Trade war with the U.S. is contributing to falling auto sales in China, the world's biggest auto market. In September, Ford's auto sales in China plummeted by 43 percent, and General Motors' fell 15 percent. And those drops are weighing on the carmakers' share prices.
Both companies, which make and sell cars in China in joint ventures with Chinese companies, were caught in an overall 11.6 percent decline in Chinese auto sales -- the biggest drop in nearly seven years. Combined with slumping auto sales in the U.S., the China slowdown could help lead to further declines in the U.S. auto stocks.
Ford and GM stocks are both down about 27 percent since June in part over concern about the effects of the U.S. tariffs already imposed on autos from China, as well as the threat of new ones. China has retaliated with its own 25 percent tariffs on vehicles imported from the U.S. But that levy chiefly affects BMW SUVs made in South Carolina and exported to China.
Fear of additional tariffs
Analysts are warning of more headwinds for car manufacturers, thanks partly to fears that the Trump administration will impose previously threatened auto tariffs on additional countries in Europe and Asia. Goldman Sachs recently predicted that tariffs for Japan, Korea and the European Union are likely sometime after the U.S. midterm elections.
The Goldman analysts base their case on a clause contained in the recently concluded trade agreement with Canada and Mexico. That last-minute deal narrowly avoided tariffs on cars from those countries. A provision in it exempts most cars from Canada and Mexico if the U.S. does impose wider tariffs.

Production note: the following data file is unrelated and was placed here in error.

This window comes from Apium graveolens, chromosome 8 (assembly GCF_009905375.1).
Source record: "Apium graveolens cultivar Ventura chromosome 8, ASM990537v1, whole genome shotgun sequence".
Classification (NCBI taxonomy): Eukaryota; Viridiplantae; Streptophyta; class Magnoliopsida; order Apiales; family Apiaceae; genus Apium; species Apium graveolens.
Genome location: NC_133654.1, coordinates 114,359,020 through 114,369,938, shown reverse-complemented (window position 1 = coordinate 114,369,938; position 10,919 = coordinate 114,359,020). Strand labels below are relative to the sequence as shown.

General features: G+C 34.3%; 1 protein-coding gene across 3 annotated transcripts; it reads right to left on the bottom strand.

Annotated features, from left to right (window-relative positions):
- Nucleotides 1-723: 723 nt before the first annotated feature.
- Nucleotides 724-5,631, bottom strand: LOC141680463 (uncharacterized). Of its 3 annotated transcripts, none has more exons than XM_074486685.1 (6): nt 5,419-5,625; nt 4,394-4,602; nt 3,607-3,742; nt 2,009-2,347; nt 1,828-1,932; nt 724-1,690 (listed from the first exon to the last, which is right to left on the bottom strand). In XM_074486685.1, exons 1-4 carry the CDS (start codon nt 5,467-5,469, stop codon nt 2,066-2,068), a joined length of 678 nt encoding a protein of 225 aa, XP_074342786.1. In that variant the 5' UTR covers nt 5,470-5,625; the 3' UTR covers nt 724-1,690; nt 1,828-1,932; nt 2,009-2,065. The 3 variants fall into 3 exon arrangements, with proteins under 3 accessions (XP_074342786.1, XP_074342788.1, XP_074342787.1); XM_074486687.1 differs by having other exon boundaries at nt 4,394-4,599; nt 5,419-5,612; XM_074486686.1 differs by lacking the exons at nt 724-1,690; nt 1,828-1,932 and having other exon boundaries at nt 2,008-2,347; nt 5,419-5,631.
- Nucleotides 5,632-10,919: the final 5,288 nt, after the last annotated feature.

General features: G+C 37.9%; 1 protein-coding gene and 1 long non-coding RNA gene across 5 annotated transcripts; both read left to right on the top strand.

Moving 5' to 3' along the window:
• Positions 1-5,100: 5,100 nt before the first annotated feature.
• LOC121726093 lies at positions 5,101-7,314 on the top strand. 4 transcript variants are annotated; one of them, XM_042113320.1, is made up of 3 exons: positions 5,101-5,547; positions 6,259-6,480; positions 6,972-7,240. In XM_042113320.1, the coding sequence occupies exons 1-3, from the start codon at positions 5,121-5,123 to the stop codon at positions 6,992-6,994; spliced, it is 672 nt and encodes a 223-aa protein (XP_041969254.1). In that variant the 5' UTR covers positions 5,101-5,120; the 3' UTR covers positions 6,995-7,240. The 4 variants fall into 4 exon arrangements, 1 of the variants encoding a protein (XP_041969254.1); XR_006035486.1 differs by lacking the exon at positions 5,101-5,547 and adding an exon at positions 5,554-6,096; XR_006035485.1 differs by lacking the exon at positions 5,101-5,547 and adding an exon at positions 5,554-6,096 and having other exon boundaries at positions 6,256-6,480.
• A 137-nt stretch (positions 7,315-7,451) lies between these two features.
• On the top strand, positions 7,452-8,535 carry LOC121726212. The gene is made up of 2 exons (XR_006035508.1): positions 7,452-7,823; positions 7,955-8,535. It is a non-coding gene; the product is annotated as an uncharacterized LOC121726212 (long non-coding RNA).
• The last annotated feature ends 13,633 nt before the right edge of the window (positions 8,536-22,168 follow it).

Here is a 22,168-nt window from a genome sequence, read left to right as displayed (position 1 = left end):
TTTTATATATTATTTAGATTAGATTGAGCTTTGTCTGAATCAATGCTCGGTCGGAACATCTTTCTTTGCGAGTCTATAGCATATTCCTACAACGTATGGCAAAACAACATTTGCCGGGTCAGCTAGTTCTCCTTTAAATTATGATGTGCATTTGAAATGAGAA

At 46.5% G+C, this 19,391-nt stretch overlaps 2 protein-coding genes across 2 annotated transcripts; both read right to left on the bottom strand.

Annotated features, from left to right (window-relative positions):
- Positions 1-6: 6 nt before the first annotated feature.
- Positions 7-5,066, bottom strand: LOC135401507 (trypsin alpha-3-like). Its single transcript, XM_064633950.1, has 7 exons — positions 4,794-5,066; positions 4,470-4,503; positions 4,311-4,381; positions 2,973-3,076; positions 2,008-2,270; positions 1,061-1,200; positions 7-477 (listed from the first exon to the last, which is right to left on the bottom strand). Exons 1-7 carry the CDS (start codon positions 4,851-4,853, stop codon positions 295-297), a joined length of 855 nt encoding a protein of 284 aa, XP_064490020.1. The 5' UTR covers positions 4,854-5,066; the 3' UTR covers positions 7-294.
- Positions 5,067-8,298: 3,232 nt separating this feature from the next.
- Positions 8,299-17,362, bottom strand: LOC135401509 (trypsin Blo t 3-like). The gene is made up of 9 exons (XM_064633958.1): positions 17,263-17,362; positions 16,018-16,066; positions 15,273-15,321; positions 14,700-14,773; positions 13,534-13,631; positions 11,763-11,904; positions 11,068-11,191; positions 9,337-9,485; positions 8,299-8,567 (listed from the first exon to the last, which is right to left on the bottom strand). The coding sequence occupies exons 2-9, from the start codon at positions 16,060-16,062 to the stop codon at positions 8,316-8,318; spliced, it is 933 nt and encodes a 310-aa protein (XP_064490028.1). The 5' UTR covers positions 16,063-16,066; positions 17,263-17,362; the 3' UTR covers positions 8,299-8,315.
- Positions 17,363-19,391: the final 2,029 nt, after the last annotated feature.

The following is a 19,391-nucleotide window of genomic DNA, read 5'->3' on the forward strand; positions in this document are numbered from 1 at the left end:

If those tariffs materialize, they could lead to higher overall prices for some U.S. auto buyers. According to Goldman Sachs: "When steel and washing machine tariffs were imposed earlier this year, the price of competing domestically-produced goods rose commensurately with the tariffs. An across-the-board auto tariff could have the same effect."
Tariffs may keep models from the U.S.
President Donald Trump's 25 percent tariffs already imposed on cars from China may keep some popular models from being sold in the U.S. The most notable is GM's Buick Envision midsize SUV, which domestically had sales of more than 40,000 last year. A GM spokeswoman told CNBC the company has applied for an exemption to the tariffs but declined to say what the next step was if the exemption were denied.
Also affected is the Volvo XC60 crossover SUV. Now Chinese-owned, Volvo had planned to export XC60s from China to the U.S. So the company has moved XC60 production to a Swedish plant to avoid the U.S. tariffs on Chinese-made vehicles. But if U.S. tariffs expand broadly to additional countries, that move could prove futile.